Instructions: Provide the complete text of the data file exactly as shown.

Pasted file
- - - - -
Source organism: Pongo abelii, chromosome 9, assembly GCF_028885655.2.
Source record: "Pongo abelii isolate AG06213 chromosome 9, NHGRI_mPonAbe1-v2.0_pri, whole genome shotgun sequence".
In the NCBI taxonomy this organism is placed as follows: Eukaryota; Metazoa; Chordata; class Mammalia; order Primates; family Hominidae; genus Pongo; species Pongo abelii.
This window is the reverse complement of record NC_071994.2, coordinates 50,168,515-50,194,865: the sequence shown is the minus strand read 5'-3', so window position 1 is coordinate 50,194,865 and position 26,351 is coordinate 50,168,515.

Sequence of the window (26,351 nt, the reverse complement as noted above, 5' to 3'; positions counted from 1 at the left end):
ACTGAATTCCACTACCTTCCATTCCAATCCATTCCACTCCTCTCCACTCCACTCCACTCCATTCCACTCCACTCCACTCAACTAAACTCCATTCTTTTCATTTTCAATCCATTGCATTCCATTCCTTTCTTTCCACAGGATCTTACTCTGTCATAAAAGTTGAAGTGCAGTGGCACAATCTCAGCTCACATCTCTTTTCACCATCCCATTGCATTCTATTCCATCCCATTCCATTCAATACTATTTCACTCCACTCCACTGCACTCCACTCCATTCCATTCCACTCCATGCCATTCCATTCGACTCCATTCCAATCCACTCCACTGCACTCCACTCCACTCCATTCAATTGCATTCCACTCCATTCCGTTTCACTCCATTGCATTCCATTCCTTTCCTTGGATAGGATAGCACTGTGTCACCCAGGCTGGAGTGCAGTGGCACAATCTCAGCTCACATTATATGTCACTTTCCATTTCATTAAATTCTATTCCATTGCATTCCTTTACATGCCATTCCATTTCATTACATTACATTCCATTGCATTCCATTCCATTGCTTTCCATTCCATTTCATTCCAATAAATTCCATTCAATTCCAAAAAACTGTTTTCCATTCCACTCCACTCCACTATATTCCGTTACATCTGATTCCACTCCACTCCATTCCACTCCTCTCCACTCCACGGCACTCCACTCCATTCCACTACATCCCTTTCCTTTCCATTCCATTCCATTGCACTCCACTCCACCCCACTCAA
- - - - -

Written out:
Source organism: Pongo abelii, chromosome 9, assembly GCF_028885655.2.
Source record: "Pongo abelii isolate AG06213 chromosome 9, NHGRI_mPonAbe1-v2.0_pri, whole genome shotgun sequence".
In the NCBI taxonomy this organism is placed as follows: Eukaryota; Metazoa; Chordata; class Mammalia; order Primates; family Hominidae; genus Pongo; species Pongo abelii.
This window is the reverse complement of record NC_071994.2, coordinates 50,168,515-50,194,865: the sequence shown is the minus strand read 5'-3', so window position 1 is coordinate 50,194,865 and position 26,351 is coordinate 50,168,515.

Sequence of the window (26,351 nt, the reverse complement as noted above, 5' to 3'; positions counted from 1 at the left end):
ACTGAATTCCACTACCTTCCATTCCAATCCATTCCACTCCTCTCCACTCCACTCCACTCCATTCCACTCCACTCCACTCAACTAAACTCCATTCTTTTCATTTTCAATCCATTGCATTCCATTCCTTTCTTTCCACAGGATCTTACTCTGTCATAAAAGTTGAAGTGCAGTGGCACAATCTCAGCTCACATCTCTTTTCACCATCCCATTGCATTCTATTCCATCCCATTCCATTCAATACTATTTCACTCCACTCCACTGCACTCCACTCCATTCCATTCCACTCCATGCCATTCCATTCGACTCCATTCCAATCCACTCCACTGCACTCCACTCCACTCCATTCAATTGCATTCCACTCCATTCCGTTTCACTCCATTGCATTCCATTCCTTTCCTTGGATAGGATAGCACTGTGTCACCCAGGCTGGAGTGCAGTGGCACAATCTCAGCTCACATTATATGTCACTTTCCATTTCATTAAATTCTATTCCATTGCATTCCTTTACATGCCATTCCATTTCATTACATTACATTCCATTGCATTCCATTCCATTGCTTTCCATTCCATTTCATTCCAATAAATTCCATTCAATTCCAAAAAACTGTTTTCCATTCCACTCCACTCCACTATATTCCGTTACATCTGATTCCACTCCACTCCATTCCACTCCTCTCCACTCCACGGCACTCCACTCCATTCCACTACATCCCTTTCCTTTCCATTCCATTCCATTGCACTCCACTCCACCCCACTCAA